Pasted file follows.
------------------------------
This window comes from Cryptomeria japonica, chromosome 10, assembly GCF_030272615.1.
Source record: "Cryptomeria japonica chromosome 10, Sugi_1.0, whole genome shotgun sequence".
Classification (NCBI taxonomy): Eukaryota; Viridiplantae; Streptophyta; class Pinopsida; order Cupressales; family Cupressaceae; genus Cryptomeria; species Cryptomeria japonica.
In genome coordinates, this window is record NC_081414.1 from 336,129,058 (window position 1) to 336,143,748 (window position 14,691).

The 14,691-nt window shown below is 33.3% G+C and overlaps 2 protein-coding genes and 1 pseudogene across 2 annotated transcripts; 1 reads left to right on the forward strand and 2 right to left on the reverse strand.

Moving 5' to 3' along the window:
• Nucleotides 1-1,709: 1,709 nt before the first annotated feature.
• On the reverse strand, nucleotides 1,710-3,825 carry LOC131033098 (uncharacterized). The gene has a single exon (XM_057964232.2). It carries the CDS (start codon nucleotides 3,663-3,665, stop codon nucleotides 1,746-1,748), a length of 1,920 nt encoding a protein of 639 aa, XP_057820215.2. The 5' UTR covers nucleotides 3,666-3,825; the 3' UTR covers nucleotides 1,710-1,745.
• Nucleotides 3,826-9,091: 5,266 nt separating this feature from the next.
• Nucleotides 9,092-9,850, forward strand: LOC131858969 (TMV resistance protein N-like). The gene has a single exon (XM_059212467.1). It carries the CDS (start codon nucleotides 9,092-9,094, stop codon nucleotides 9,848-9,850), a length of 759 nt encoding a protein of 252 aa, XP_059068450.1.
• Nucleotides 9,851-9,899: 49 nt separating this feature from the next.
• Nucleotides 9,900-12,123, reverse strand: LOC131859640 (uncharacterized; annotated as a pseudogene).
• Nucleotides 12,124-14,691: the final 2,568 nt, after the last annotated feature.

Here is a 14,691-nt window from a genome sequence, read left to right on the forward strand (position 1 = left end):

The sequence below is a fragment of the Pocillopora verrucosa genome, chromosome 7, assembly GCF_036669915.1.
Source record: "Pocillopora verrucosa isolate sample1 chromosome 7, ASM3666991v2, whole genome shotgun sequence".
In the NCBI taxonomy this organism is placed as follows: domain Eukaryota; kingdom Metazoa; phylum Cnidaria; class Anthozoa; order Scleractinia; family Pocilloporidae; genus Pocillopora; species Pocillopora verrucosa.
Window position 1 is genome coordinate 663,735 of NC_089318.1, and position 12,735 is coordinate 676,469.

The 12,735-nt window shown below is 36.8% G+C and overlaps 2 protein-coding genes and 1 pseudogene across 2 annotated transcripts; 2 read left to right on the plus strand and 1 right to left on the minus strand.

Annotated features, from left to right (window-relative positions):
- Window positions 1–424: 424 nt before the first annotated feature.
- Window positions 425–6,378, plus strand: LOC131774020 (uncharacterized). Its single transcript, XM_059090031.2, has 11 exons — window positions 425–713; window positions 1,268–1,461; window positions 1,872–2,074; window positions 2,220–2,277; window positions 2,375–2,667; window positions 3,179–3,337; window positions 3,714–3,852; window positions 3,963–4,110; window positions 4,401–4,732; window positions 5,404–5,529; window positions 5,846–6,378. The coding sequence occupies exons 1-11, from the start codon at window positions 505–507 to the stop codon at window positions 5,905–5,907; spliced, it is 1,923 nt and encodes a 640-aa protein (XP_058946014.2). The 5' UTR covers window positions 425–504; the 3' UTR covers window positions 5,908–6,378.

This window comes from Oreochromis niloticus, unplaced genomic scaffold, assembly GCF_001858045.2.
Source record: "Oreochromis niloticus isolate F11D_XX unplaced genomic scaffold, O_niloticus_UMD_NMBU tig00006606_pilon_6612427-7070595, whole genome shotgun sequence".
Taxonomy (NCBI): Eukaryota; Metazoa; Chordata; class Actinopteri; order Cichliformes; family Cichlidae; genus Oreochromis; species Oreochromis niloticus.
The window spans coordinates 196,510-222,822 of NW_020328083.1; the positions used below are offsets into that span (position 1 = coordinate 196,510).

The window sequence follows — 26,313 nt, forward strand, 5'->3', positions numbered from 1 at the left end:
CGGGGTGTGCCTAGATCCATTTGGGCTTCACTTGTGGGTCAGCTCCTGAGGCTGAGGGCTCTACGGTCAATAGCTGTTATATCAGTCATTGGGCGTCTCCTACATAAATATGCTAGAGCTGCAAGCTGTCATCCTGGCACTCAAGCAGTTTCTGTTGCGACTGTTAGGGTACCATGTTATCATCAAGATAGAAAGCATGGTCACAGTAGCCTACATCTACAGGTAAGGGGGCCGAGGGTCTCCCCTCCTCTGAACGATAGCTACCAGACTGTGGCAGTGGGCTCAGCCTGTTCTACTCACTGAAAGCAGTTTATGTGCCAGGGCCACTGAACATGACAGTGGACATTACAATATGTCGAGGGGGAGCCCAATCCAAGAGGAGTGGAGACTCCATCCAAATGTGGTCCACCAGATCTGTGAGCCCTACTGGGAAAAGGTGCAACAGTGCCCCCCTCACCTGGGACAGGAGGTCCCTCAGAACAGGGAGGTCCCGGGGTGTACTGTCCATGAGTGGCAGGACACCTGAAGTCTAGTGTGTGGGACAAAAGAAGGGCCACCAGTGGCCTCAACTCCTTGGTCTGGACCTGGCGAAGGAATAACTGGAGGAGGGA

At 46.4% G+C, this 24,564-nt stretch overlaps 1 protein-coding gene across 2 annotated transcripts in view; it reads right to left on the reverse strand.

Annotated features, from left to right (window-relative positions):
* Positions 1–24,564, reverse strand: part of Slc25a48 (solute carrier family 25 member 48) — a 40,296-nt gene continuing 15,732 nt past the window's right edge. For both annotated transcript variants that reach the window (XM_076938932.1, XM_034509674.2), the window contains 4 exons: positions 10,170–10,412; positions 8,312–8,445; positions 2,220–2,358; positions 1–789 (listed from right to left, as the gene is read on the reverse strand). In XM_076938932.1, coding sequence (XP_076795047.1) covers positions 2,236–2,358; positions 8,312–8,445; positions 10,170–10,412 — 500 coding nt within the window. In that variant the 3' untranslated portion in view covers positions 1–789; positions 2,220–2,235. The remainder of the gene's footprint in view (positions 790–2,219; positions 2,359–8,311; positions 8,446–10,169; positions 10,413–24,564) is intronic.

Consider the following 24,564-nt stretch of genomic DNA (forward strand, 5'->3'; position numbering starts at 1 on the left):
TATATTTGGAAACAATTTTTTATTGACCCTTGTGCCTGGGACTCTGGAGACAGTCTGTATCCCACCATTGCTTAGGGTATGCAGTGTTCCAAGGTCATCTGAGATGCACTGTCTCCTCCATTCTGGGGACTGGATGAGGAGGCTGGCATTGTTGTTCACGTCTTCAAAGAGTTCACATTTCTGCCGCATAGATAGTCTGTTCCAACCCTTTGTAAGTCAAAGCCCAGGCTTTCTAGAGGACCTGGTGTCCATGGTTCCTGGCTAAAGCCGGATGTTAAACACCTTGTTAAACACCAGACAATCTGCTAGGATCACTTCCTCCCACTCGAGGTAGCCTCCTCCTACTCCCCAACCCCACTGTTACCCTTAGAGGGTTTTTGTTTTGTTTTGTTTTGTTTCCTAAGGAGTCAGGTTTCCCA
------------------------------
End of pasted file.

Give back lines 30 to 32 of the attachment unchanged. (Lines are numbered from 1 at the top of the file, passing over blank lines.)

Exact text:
Annotated features, from left to right (window-relative positions):
* Positions 1–24,564, reverse strand: part of Slc25a48 (solute carrier family 25 member 48) — a 40,296-nt gene continuing 15,732 nt past the window's right edge. For both annotated transcript variants that reach the window (XM_076938932.1, XM_034509674.2), the window contains 4 exons: positions 10,170–10,412; positions 8,312–8,445; positions 2,220–2,358; positions 1–789 (listed from right to left, as the gene is read on the reverse strand). In XM_076938932.1, coding sequence (XP_076795047.1) covers positions 2,236–2,358; positions 8,312–8,445; positions 10,170–10,412 — 500 coding nt within the window. In that variant the 3' untranslated portion in view covers positions 1–789; positions 2,220–2,235. The remainder of the gene's footprint in view (positions 790–2,219; positions 2,359–8,311; positions 8,446–10,169; positions 10,413–24,564) is intronic.

Consider the following 24,564-nt stretch of genomic DNA (forward strand, 5'->3'; position numbering starts at 1 on the left):